You should immediately notify your supervisor about the accident. Even if you do not think you need medical attention, you should still report your injury. Next, you should file a workers’ compensation claim with the Virginia Workers’ Compensation Commission. You can get a copy of the form on this website.

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Workers Compensation Medical Questions

Yes, but you are required to try to schedule the medical appointments around your work hours if you can. Within reason, you should be able to work at least part of your normal shift before or after a medical appointment. However, if you cannot schedule the appointment around your work schedule, you are entitled to benefits for the time you miss from work.

Once you have started a course of treatment with a doctor, he/she is considered your workers’ compensation doctor and you are required to continue seeing them in order to receive your workers’ compensation benefits.

If you would like to change your doctor, it must be approved by your employer or insurance carrier before you make such a change and seek treatment with the new doctor. I rarely have seen them agree to a change. If your employer or insurer does not approve the change, you may petition the Virginia Workers’ Compensation Commission, who may approve the change.

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Workers Compensation Hearing Questions

A hearing is a legal proceeding to determine what, if any, benefits are due under the Virginia Workers’ Compensation Act. A Deputy Commissioner will be present to hear all evidence and testimony. The insurance company and employer will have an attorney representing their interests. The adjuster handling your claim may be present but not always. You will be asked to testify and to give your side of the story. Medical records, reports, and any other documentation in support of not only your claim but the insurance carrier’s claim, are submitted into evidence. Once each party presents their prospective case, the record is closed. The Deputy Commissioner will then issue an Opinion, weeks later, which is legally binding on both parties. There are various rules regarding whether a claim is able to be appealed and the time frame for doing so if either side wishes to seek an appeal.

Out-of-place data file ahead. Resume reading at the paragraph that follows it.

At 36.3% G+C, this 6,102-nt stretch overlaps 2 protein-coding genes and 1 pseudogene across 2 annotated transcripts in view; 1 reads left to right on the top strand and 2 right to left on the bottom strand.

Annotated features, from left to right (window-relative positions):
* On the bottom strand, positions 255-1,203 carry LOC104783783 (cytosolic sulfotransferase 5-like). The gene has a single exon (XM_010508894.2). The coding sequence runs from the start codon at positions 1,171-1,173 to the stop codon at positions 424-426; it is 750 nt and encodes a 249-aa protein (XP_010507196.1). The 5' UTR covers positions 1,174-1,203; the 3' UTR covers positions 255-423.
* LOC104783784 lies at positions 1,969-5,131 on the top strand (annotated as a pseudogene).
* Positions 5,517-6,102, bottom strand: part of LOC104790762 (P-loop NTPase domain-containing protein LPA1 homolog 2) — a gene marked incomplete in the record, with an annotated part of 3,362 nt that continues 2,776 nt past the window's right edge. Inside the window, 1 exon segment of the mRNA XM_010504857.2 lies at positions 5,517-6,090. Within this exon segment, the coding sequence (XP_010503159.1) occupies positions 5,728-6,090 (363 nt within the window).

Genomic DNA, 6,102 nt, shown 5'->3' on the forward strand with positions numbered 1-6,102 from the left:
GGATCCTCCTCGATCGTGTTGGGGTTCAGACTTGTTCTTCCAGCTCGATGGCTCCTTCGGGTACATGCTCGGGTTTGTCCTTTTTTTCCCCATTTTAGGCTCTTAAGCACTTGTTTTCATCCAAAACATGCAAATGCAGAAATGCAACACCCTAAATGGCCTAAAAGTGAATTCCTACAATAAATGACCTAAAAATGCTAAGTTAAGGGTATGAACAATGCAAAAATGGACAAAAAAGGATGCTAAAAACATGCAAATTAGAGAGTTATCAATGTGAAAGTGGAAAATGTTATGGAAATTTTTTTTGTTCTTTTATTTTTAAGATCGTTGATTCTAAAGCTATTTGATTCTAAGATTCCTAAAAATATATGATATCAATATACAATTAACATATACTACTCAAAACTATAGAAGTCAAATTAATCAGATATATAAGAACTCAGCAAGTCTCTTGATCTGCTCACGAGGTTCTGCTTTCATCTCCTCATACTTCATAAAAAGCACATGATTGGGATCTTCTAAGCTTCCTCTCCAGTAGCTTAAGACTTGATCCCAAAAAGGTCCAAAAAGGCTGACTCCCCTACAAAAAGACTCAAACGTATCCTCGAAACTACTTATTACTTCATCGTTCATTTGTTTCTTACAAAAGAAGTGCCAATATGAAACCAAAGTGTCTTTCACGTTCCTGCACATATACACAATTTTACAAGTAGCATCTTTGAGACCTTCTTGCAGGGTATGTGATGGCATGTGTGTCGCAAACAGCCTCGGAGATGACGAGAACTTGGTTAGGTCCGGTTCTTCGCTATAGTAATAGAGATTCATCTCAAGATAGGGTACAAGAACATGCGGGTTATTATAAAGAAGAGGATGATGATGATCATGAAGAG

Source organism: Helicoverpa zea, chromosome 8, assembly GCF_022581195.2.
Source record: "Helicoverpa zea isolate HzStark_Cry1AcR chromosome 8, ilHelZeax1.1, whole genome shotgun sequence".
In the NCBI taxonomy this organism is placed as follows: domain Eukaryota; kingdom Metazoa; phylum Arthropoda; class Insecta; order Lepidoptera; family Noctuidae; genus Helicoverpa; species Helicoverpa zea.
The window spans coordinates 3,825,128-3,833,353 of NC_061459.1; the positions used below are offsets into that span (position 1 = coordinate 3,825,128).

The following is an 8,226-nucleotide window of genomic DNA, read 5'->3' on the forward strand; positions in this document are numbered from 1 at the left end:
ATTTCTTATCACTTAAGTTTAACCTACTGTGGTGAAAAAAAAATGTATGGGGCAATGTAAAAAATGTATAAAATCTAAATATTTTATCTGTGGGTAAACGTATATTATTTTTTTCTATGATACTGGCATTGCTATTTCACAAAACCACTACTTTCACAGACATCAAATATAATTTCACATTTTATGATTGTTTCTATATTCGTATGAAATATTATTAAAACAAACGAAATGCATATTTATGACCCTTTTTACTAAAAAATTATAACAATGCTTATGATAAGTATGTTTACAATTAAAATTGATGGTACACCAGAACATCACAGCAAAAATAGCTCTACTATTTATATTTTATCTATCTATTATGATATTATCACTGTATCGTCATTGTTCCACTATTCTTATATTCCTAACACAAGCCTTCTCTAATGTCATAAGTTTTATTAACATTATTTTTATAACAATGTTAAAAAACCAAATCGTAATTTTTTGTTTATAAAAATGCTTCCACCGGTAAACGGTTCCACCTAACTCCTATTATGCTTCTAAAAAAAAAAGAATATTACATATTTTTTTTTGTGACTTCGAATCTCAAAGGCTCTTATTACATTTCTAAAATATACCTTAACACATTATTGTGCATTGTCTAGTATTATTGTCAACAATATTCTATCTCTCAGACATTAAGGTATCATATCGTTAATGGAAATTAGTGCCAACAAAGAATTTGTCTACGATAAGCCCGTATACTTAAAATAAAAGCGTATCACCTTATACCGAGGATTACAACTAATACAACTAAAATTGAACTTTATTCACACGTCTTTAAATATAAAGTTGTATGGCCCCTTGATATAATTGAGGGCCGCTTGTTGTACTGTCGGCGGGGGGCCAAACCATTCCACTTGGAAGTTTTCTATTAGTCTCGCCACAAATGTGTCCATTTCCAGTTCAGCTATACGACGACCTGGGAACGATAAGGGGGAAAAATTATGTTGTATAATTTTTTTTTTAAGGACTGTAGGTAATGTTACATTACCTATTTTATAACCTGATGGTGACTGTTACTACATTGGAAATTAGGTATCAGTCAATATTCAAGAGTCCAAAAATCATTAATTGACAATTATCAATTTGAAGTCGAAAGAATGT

If there is an appeal, no new evidence can be submitted during the appeal. If you are scheduled to have a hearing, you definitely want an attorney present to protect your rights.

A deposition is the insurance company’s opportunity to speak with you and ask you questions before the scheduled hearing. It is part of what is called “discovery.”

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Workers Compensation Benefits Questions

Yes, your Virginia unemployment benefits will be affected by your workers’ Compensation benefits and vice versa.

  • If you are totally incapable of working, you will not be entitled to unemployment benefits.
  • If your Virginia workers’ compensation claim was denied and you have been given light duty work restrictions,you might be entitled to unemployment benefits.
  • If you were laid off or if your employer cannot accommodate your light duty work restrictionsthen you can pursue unemployment benefits.
  • However, if you eventually win workers’ compensation benefits for periods in which you collected unemployment benefitsit will be mandatory for you to pay back the unemployment benefits to the Virginia Employment Commission.

Workers Compensation Legal Help Questions

For an automobile accident that took place before your work injury, the workers’ compensation carrier will want to know if you injured the same body parts before to verify that the work injury is responsible for your need for treatment.

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Yes. However, there are two requirements.

First, you must be under an open award for temporary total disability benefits with the Virginia Workers’ Compensation Commission on or before July 1 of the year you are seeking the Cost of Living Adjustment, also known as COLA.